Table of Contents
ISRN Soil Science
Volume 2012, Article ID 607213, 6 pages
http://dx.doi.org/10.5402/2012/607213
Research Article

Dendrocalamus strictus ((Roxb.) Nees): A Suitable Host for the Maintenance and Propagation of AM Fungi under Temperate Conditions

1Biotechnological Applications, GB Pant Institute of Himalayan Environment and Development, Kosi-Katarmal, Almora 263 643, Uttarakhand, India
2Technico Agri-Sciences Limited, Sector 9-C, Chandigarh 160 009, India

Received 21 December 2011; Accepted 16 February 2012

Academic Editor: H. Heuer

Copyright © 2012 Shipra Singh et al. This is an open access article distributed under the Creative Commons Attribution License, which permits unrestricted use, distribution, and reproduction in any medium, provided the original work is properly cited.

Abstract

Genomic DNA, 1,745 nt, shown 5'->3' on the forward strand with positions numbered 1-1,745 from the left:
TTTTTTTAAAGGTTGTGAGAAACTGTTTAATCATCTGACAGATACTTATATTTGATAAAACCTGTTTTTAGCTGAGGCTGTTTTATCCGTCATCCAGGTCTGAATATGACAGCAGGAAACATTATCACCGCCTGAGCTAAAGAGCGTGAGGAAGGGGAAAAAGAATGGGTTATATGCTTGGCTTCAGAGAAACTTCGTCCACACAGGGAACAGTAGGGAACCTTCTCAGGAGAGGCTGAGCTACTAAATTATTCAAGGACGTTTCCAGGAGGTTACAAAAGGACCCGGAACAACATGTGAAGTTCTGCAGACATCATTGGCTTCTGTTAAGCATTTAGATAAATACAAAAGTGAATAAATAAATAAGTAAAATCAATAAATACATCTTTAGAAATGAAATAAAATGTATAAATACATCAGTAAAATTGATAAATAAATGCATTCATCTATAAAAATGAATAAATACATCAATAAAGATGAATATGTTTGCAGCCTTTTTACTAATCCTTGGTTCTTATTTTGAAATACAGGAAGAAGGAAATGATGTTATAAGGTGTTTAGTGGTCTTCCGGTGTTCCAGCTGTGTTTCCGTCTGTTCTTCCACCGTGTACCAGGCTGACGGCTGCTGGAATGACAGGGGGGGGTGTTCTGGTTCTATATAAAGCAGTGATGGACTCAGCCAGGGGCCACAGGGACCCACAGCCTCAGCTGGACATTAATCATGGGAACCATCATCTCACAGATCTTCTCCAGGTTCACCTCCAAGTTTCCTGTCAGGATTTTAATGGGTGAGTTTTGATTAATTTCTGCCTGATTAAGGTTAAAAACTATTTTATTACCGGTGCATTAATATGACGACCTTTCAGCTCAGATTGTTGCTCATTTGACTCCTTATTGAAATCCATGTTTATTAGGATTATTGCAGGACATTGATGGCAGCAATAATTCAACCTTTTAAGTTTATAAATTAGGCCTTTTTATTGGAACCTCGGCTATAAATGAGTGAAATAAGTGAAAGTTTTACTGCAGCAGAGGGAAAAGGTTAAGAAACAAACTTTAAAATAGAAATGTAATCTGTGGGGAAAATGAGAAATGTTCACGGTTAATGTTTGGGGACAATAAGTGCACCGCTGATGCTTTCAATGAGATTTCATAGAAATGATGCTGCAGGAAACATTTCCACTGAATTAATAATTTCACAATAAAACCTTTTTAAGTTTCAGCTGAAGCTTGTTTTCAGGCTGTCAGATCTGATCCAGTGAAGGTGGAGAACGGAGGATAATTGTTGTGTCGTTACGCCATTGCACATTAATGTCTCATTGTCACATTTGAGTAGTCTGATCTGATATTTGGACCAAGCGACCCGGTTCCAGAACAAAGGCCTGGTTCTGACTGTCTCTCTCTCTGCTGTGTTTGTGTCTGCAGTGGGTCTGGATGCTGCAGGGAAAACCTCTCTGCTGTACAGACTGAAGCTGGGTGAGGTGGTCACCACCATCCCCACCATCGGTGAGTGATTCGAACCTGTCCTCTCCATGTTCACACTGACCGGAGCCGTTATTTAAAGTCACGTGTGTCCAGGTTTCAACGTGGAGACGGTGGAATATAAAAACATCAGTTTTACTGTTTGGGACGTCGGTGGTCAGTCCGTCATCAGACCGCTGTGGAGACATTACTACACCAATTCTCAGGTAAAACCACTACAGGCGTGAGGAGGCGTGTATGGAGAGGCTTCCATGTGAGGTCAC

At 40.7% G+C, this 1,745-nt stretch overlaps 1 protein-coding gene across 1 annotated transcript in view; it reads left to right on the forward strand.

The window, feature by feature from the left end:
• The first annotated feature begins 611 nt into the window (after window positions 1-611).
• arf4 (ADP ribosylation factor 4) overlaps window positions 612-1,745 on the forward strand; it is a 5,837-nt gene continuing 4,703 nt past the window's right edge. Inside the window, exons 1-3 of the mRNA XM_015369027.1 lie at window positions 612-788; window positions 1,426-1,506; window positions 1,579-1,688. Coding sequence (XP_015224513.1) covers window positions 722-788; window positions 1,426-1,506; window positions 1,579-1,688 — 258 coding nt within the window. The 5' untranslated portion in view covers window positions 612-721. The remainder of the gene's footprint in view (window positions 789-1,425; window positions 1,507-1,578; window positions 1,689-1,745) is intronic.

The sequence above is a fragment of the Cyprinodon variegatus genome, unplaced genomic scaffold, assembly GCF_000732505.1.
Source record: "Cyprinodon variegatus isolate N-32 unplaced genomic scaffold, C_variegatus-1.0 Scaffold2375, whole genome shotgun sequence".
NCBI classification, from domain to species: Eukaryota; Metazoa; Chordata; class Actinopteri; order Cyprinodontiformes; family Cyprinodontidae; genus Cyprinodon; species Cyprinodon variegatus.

Dendrocalamus strictus ((Roxb.) Nees) was tested as a perennial host plant for propagation of an arbuscular mycorrhizal (AM) fungal consortium, initially isolated from rhizosphere of tea plants growing in the colder regions. The host performance in terms of colonization and spore production was compared with two annual hosts. The mycorrhizal dependency and growth enhancement potential were analyzed to test the suitability of D. strictus as a host plant. After 90 days of growth, 77.2% roots of D. strictus were found to be colonized by AM fungi with a spore count of 7 per g soil. AM fungal colonization and spore density values were lower in case of the host plants tested. Growth of D. strictus plants was found to be enhanced, in terms of all studied parameters; significant increases were recorded in shoot length as well as fresh and dry weight of shoots, a part of commercial importance. Similarly, P content, protein concentration, chlorophyll a and chlorophyll b contents were found to increase significantly. These data suggest that D. strictus can be used for the multiplication of AM fungi, isolated originally from the rhizosphere of tea; simultaneously, higher shoot biomass can provide additional economic benefit, using this environment friendly technology.